Here are some other good articles which will give you some idea about socialisation from a homeschoolers position:

The socialisation question

FAQ about homeschooling

Then I read some Gatto articles:

NINE ASSUMPTIONS OF SCHOOLING -
and Twenty-one Facts the Institution Would Rather Not Discuss


CONFEDERACY OF DUNCES:
THE TYRANNY OF COMPULSORY SCHOOLING


How public education cripples our kids, and why

and realised I wasn't alone in thinking that there is something very wrong with modern education - an education system that can give you facts for twelves straight years running but leave you with nothing but unanswered questions and feelings of fragmentation and confusion about the greatest questions the soul yearns to ask: why are we here, what is this all for, for reason am I on earth. Education, as the quotation goes, is not the filling of a bucket, but the lighting of a fire. If the metaphor continues one would say that modern education is not only the filling of the bucket, but actually fills the bucket then uses it to douse any flames.

Then there is the idea of whose values are we promoting by accepting the state education system? The basis of state education is purely secular. You cannot partake of a meal without imbibing whatever nutrients are present. Or lack thereof. When we send our children to secular schools they will imbibe secularism. They will be taught and accept the basis of humanist mind set because the domain of discourse will be secular. They will imbibe what the secularists believe about humans and our place in this universe, and for the most part the logical conclusion of this secularism is pure nihilism and for those who have not taken that to its extreme the tennets of nihilism are still deep rooted.

And you could say "well YOU went through the state system and YOU'RE ok" and I would just say before that statement is uttered that I am what I am *despite* the "education" I received - not because of it. I consider myself, through the grace of Allah, a survivor. And true, if I wanted my children to do as many drugs as I have, to be as depressed as I used to feel, to party as much as I did and to drink until their liver was in danger of collapsing then I'd say "yeah - go ahead - knock yourself out - go through the system and see how you end up - take that chance". But I want better for my children. I want them to get an excellent education with the only people on this planet who they know care whether they live or die and who don't get paid by the hour whether they do well or not. I would take a bullet for my kids and like Gatto says, only a desperado would entrust their most prized possession to a group of completely untested group of strangers and hope for the best. I care that they do well. I care that they get an excellent, tailor made education that makes them well-rounded, decent human beings fulfilling their potential and serving their fellow humans and their Lord. I want to light that fire.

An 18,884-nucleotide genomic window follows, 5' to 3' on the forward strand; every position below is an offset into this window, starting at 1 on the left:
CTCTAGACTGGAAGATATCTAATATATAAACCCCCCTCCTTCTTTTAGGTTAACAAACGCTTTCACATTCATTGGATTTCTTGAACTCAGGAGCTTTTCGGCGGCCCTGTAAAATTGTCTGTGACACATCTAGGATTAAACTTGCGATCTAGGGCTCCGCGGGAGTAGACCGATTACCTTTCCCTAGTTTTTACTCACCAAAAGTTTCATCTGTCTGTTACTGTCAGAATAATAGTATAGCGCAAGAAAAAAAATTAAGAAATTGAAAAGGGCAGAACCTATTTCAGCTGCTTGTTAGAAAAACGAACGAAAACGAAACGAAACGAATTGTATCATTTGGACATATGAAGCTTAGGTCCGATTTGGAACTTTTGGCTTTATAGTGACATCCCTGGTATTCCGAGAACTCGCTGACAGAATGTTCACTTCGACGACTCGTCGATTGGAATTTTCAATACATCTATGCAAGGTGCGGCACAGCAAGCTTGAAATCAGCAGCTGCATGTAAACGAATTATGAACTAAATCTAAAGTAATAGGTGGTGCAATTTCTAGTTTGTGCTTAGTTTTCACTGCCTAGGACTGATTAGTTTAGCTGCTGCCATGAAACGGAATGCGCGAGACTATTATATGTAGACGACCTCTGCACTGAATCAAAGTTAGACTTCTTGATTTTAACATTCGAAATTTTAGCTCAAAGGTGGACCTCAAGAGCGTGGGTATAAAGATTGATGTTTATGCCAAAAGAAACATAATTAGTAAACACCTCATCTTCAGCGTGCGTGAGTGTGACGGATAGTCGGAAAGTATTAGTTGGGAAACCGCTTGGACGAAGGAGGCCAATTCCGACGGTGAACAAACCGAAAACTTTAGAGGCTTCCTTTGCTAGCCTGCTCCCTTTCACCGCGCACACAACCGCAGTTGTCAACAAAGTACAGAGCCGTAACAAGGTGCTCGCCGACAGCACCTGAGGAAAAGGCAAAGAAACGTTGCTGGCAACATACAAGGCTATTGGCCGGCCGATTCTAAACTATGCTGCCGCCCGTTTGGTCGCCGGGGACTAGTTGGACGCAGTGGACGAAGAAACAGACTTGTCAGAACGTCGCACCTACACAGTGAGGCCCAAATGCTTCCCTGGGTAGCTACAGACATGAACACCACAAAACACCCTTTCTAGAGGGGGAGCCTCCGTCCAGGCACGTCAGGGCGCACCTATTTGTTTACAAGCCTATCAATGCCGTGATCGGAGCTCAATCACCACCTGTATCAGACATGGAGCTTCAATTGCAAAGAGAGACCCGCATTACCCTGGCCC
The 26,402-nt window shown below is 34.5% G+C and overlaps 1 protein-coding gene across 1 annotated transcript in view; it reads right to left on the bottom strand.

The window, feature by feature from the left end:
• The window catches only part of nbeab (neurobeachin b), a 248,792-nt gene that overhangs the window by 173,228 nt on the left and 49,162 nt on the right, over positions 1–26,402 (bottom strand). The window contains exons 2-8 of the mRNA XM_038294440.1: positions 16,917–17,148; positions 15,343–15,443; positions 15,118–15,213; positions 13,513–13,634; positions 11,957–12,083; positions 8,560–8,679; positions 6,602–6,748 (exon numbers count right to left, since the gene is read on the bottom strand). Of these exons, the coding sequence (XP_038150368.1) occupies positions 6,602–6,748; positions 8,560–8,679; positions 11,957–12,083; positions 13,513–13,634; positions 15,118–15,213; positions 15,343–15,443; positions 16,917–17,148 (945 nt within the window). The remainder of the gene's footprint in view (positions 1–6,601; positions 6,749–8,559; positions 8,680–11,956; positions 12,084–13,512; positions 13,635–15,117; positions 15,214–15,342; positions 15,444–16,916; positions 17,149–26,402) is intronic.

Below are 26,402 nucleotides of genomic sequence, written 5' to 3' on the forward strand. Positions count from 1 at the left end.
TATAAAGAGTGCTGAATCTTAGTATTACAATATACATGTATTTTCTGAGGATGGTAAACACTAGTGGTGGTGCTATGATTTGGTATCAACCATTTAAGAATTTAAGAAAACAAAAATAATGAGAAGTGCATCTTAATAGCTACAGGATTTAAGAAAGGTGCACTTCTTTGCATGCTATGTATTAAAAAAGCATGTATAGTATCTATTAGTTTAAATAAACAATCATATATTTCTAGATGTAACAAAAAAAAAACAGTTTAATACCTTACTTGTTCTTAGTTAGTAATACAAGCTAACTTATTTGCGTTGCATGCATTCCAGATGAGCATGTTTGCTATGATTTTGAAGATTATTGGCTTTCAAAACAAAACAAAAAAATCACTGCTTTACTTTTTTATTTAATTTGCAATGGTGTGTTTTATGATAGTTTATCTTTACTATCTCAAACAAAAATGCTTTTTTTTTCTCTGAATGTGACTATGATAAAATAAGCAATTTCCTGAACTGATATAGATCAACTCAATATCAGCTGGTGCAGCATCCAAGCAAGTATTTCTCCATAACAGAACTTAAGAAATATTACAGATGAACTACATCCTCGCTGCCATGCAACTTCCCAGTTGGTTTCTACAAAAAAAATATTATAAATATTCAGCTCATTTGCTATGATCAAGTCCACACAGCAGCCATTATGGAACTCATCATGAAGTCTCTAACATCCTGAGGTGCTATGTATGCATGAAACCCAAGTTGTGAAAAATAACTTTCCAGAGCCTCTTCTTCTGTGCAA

Yeah Boss has some problems with non-Arabic names that he hasn't heard before. He knows my family's names of course. I am sure there are loads of non-Muslim kids who haven't a clue about Arabic names too, so that makes us even ;-)

I intend to homeschool him for as long as my sanity and health allows. Please make du'a this happens.

My last homeschool rant.

11 Comments:

At 9:41 pm, Anonymous elderfairy said...

You did well there, totally brilliant about the Arabic names too. One of the reasons I want my kids out the system is because of the smoking and drinking and casual sex ...and why do I not want that type of life for my kids?..yah..read between the lines. Oak is now writing the offical letter to the authorities about us home educating...your post has spurred us on...

 
At 10:25 pm, Blogger FOUR DINNERS said...

Wow! You go girl....

 
At 11:27 pm, Blogger Angel said...

You put into words my exact thoughts!

 
At 1:09 am, Anonymous Waqar said...

Salaam 'alaykum,

subhanallah... it's taken me the last couple of hours to understand this... I definitely understand your point about education being taken to be equivalent to the accumulation of facts, but by the same token i dont think it's possible to teach someone to 'think'- it's something that's cultivated, primarily in the home, for all children, whether they're schooled at home or elsewhere. Many of the problems you cite, such as the literate illiterates et al, is a result of parents packing their child off to school in the morning and picking him up in the afternoon and thinking that their duty's done, and their beloved child is receiving an education. The role of the home is more than somewhere to eat and sleep, and that 'extra' has to come from parents. The problems become compounded when both parents work and the contact time becomes much less... I think the assumption that you make is that 'state-schooling' (for want of a better phrase) is a discrete package and there's no 'after-care'. I would suggest, w'allahu alim, that the vast majority of the ills you mention are grounded in that assumption. A big problem I have is that the curriculum in this country is too narrow- I understand why it's so narrow, but I think home schooling opens up many more possibilities and provides real value from that perspective. The other issue is in the way the arts and sciences are kept so far apart- scientists have little appreciation of the arts and vice-versa. I noticed during my time in the US that the lines are not so bold in their system, and is something we should maybe take up here.